CD+DVD Reviews

ALLAN PETTERSSON: Symphony No. 1; Symphony No. 2 – Norrköping Sym. Orch./ Christian Lindberg – BIS (CD + DVD)

A remarkable completion of the composer’s First Symphony, but the work itself might prove too challenging for many.

Published on April 27, 2012

ALLAN PETTERSSON: Symphony No. 1; Symphony No. 2 – Norrköping Sym. Orch./  Christian Lindberg – BIS (CD + DVD)

ALLAN PETTERSSON: Symphony No. 1 (completed by Christian Lindberg); Symphony No. 2 – Norrköping Sym. Orch./ Christian Lindberg – BIS 1860, 77:54; CD + DVD, “Allan Pettersson: The First Symphony” by David Lindberg, 58:30 [Distr. by Qualiton] ****:

Before this review I have come across Allan Pettersson’s music only occasionally. The Nielsen symphonies, or at least the flavor of them, are all I can compare it to. Well, maybe a healthy dash of Peter Mennin’s unrelenting musical movements and counterpoint makes for a more apt comparison. Pettersson was a Schoenberg fan early in his career until time spent studying with Honegger changed his philosophy, and he moved more towards an “inspiration” model of composition as opposed to Schoenberg’s more systematic—and ultimately serial—methods that seemed to Pettersson to reside in the head more than the heart.

Even so, listening to this reconstruction of his First Symphony, admirably accomplished with no easy effort by Christian Lindberg, you are left with the impression that while the technique of Schoenberg was gone there was not yet any clear sense of style that took it place. The work is placid and irritable all at once while meandering to the point of the undecipherable. To me it’s no little wonder that it was left incomplete, and its many stopping points in the score show that Pettersson didn’t know what to do with it either. Lindberg has made an accomplished effort, but even the most adroit finisher would have trouble with material that just doesn’t seem coherent.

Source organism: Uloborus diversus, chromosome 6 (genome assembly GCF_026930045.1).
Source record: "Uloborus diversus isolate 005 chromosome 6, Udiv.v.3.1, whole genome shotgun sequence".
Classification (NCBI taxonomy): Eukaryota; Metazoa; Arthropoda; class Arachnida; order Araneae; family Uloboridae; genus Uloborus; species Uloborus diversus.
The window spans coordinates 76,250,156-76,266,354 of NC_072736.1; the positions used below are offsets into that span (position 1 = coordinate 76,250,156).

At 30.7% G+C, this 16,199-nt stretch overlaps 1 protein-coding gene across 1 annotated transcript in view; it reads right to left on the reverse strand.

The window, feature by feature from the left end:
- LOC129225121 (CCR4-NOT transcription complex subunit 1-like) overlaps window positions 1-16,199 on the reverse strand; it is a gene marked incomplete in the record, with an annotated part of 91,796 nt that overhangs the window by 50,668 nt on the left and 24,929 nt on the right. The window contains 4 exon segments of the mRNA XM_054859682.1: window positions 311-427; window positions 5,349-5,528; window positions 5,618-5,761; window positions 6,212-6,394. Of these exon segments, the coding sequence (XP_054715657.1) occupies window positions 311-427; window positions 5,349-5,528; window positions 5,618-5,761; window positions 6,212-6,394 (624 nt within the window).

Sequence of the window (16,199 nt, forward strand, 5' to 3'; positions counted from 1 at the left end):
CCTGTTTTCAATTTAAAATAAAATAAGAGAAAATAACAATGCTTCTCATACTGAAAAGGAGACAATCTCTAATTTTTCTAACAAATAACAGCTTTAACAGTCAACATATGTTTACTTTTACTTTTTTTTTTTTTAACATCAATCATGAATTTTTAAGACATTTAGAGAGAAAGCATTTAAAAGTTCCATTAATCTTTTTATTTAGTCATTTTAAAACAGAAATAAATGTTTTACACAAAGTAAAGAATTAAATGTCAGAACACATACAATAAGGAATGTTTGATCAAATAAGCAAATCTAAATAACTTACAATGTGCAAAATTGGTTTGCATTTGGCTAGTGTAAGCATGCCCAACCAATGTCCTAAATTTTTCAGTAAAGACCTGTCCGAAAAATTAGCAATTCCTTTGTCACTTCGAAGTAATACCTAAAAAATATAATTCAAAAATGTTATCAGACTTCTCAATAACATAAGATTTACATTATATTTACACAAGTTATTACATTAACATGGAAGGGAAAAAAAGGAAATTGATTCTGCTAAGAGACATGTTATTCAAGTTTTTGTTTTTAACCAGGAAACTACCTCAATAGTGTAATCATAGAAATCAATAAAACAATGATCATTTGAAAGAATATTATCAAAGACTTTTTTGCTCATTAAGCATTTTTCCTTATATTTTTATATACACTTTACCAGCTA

The Second Symphony is much more sophisticated, logical, easier on the ears, but also relentlessly pessimistic in tone. [Like much of Pettersson’s music...Ed.] And at 46 minutes, with continuous music, it becomes a real chore to hear, almost like the incessant musings of a constant complainer. My head was spinning at the conclusion and emotionally I was not a happy camper, a reaction that I have only intermittently when listening to music in general and— curiously enough—never when listening to Schoenberg. So I suppose the head versus heart arguments are moot and Gustav Holst was right when he said that inspiration was 95% work.

Lindberg and forces play the music very well indeed, with the sound having a little less bloom than I am used to on BIS releases. Pettersson has 15 of these things on the books, so I guess if you are a fan you will want this for the very important completion of the First Symphony at least. The generous one-hour DVD documentary about the genesis of that symphony only adds to the desirability of this disc for the committed.

—Steven Ritter




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